Japan-U.S. Relations Prosper on Isolation
By Karel van Wolferen
There is nothing in the world that resembles the nichibei relationship. Yet, it is hard to think of two large industrialized countries that are so unlike each other as the United States and Japan. Except, recently, for one striking resemblance. If you had to choose one single word to typify their place in the world today, what more appropriate term would there be than "isolation"?
Applied to the United States this contradicts a lot of current belief. After all, the administration of George W. Bush is supposed to be engaged in a mission to spread democracy abroad. The intellectual roots of such a mission are usually traced back to Woodrow Wilson's internationalist program, right after World War I. Wilson wanted to "make the world safe for democracy." Historians normally contrast his idealism with policies of isolationism that the United States is believed regularly to adopt and discard again. But comparing the Bush administration to that of Wilson does not work at all; they do not resemble each other in any but rather superficial ways.
In fact, Bush or rather Vice Presi-dent Dick Cheney has forced the United States to act upon the world as an isolationist power; completely uninterested in the fate of other nations. It has withdrawn inside the hard shells of its military machines with which it hopes to change the world in such a way that the world can never challenge or bother the United States again. If you find this difficult to believe, just read the National Security Strategy report with which Condoleezza Rice amazed attentive readers in September 2002.
Now Japan. The country that unloads some 16 million travelers upon the world every year, on top of the millions of wonderful electronic and photographic gadgets, cars and whatnot, continues to be isolated to a degree that foreign observers find hard to believe.
Japan remains the world's largest creditor. But strategically, politically and diplomatically Japan dwells in a hidden place where other countries rarely can find it. This is a luxury that has much to do with the earlier mentioned unique nichibei relationship.
The reasons for Japanese and American isolationism are very different. The U.S. variety has been fostered by an American nationalism, which the world has not experienced before in such a virulent and extreme form. But if we zero in on the persons who are supposed to be at the center of the political webs in either country, we again face striking parallels.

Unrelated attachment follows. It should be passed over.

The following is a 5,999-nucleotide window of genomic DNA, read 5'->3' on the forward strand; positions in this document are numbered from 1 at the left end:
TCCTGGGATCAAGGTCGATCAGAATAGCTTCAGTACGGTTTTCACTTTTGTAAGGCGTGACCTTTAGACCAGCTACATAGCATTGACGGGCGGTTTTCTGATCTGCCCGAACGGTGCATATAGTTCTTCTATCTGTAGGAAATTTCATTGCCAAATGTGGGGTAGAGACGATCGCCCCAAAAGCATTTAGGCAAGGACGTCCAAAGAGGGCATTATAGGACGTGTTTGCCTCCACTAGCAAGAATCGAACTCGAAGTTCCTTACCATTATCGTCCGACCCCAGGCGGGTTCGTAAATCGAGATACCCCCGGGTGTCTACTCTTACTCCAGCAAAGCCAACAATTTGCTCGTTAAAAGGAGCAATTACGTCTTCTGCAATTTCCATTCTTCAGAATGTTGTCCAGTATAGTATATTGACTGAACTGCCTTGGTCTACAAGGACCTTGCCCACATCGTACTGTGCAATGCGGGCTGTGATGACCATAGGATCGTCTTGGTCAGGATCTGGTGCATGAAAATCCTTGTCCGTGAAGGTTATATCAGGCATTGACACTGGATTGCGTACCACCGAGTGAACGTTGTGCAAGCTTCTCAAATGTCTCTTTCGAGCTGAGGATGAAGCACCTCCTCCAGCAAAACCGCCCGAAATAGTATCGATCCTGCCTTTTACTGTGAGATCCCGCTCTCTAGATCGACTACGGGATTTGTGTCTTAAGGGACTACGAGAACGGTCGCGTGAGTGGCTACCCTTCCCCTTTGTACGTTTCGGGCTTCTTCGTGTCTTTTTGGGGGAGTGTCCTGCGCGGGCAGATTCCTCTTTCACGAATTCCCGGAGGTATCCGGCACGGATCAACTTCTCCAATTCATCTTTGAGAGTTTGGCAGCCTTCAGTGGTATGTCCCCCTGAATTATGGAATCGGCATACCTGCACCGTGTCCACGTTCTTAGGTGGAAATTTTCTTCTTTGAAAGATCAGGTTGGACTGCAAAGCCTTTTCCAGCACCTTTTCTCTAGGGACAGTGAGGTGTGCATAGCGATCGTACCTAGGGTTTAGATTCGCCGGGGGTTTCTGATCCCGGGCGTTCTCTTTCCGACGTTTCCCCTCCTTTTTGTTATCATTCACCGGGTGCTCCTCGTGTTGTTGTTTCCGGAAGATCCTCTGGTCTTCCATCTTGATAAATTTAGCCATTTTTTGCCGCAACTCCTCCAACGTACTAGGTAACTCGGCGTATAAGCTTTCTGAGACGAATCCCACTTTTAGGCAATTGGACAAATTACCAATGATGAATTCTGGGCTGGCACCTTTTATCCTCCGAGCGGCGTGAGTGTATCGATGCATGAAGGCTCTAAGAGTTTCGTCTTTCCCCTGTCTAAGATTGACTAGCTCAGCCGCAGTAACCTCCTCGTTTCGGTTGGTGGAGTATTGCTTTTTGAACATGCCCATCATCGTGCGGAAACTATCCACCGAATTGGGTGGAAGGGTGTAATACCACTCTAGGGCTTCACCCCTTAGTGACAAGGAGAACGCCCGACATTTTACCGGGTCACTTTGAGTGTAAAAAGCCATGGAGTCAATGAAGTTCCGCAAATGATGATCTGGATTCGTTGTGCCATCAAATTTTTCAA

The Bush people exist in a cocoon, something that has in recent weeks been confirmed by right-wing members of their own Republican party who have become horrified by it. Colin Powell's right-hand man, Col. Larry Wilkerson, has belatedly described an utterly inept administration living on fantasy.
Gen. William Odom, former director of the National Security Agency, has characterized the biggest product of its fantasies--the invasion of Iraq--as "the greatest strategic disaster in U.S. history." Brent Scowcroft, bestfriend of the first President Bush, has explained that there has been no way to talk reason with Condoleezza Rice, his successor as national security adviser.
Prime Minister Junichiro Koizumi does not at first sight appear to live in a cocoon. As a TV celebrity politician he seems to be in continuous touch with the Japanese public. But if we consider what kind of relationship he has with his counterparts in the rest of the world, beginning with Japan's immediate neighbors, his own isolation is overwhelmingly obvious.
Koizumi's cocoon is smaller than that of George W. Bush. It is an individual one, he carries it with him like a turtle in its shell. It is maintained for psychological reasons. I have been trying to figure out what makes him want to persist in a symbolic gesture that may be small in itself but that is understood everywhere as a taunt in the direction of China and Korea, and is believed to be very stupid by other Asians as well.
I think it is his way to show that he is steadfast. What other ways does he have to demonstrate his resolve? The reforms that the recent election was supposed to be about, both concerning the postal savings system and the internal make-up of the Liberal Democratic Party are, in truth, beyond his control. Foreign observers talk about his huge "political mandate," but Koizumi does not appear to understand that a head of government has to shape such a thing, after receiving it from an electorate.
A big mistake
It is not only the Yasukuni Shrine visits that bear out Koizumi's cocoon condition, but also the things he does not do. In a world that has of late become quite unstable, Japan's position urgently requires imaginative diplomacy to create more productive neighborly relations.
Koizumi's unneighborly conduct is a luxury that Japan's elite takes for granted. And that is a mistake; one conveyed, ironically, by the criticism of Koizumi as "Bush's poodle" or "lapdog."
Pets are looked after; their relationship with their master assumes protection. American isolationism means unilateral action, no concern for others and no sense of mutuality.
The 60 years during which members of Japan's political elite did not have to think about strategic matters have rendered them blind to the fact that isolationist America's former allies, including Japan, are now no more than American vassals, facing huge new risks, without the earlier guarantee of protection.
The author is a Dutch-based journalist and author of The Enigma of Japanese Power: People and Politics in a Stateless Nation. This article appeared in IHT/Asahi: November 11, 2005). It is posted at Japan Focus on November 13, 2005.